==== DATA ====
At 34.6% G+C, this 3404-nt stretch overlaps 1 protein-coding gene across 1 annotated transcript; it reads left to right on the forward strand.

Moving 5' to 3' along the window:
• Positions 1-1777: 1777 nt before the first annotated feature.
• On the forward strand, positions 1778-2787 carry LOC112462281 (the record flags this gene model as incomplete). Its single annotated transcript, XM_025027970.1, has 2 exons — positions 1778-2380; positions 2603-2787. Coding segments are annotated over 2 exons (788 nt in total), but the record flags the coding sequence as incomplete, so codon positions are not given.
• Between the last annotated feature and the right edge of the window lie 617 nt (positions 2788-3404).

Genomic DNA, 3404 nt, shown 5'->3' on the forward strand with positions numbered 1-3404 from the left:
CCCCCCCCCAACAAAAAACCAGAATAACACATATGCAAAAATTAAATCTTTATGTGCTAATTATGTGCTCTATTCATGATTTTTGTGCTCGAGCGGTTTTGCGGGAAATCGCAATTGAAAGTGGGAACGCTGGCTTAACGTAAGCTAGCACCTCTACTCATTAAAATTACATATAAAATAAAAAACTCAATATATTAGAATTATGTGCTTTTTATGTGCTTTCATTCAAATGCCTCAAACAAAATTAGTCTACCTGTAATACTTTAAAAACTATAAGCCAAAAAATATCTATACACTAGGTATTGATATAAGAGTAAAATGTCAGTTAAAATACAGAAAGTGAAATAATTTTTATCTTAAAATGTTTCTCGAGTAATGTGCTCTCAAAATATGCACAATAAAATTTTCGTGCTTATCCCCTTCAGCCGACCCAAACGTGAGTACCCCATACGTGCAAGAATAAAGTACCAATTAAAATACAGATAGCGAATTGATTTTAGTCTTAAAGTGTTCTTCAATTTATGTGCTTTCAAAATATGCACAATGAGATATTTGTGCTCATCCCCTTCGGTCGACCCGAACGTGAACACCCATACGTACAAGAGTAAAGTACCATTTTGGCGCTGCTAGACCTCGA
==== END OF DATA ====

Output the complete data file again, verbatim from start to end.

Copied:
At 34.6% G+C, this 3404-nt stretch overlaps 1 protein-coding gene across 1 annotated transcript; it reads left to right on the forward strand.

Moving 5' to 3' along the window:
• Positions 1-1777: 1777 nt before the first annotated feature.
• On the forward strand, positions 1778-2787 carry LOC112462281 (the record flags this gene model as incomplete). Its single annotated transcript, XM_025027970.1, has 2 exons — positions 1778-2380; positions 2603-2787. Coding segments are annotated over 2 exons (788 nt in total), but the record flags the coding sequence as incomplete, so codon positions are not given.
• Between the last annotated feature and the right edge of the window lie 617 nt (positions 2788-3404).

Genomic DNA, 3404 nt, shown 5'->3' on the forward strand with positions numbered 1-3404 from the left:
CCCCCCCCCAACAAAAAACCAGAATAACACATATGCAAAAATTAAATCTTTATGTGCTAATTATGTGCTCTATTCATGATTTTTGTGCTCGAGCGGTTTTGCGGGAAATCGCAATTGAAAGTGGGAACGCTGGCTTAACGTAAGCTAGCACCTCTACTCATTAAAATTACATATAAAATAAAAAACTCAATATATTAGAATTATGTGCTTTTTATGTGCTTTCATTCAAATGCCTCAAACAAAATTAGTCTACCTGTAATACTTTAAAAACTATAAGCCAAAAAATATCTATACACTAGGTATTGATATAAGAGTAAAATGTCAGTTAAAATACAGAAAGTGAAATAATTTTTATCTTAAAATGTTTCTCGAGTAATGTGCTCTCAAAATATGCACAATAAAATTTTCGTGCTTATCCCCTTCAGCCGACCCAAACGTGAGTACCCCATACGTGCAAGAATAAAGTACCAATTAAAATACAGATAGCGAATTGATTTTAGTCTTAAAGTGTTCTTCAATTTATGTGCTTTCAAAATATGCACAATGAGATATTTGTGCTCATCCCCTTCGGTCGACCCGAACGTGAACACCCATACGTACAAGAGTAAAGTACCATTTTGGCGCTGCTAGACCTCGA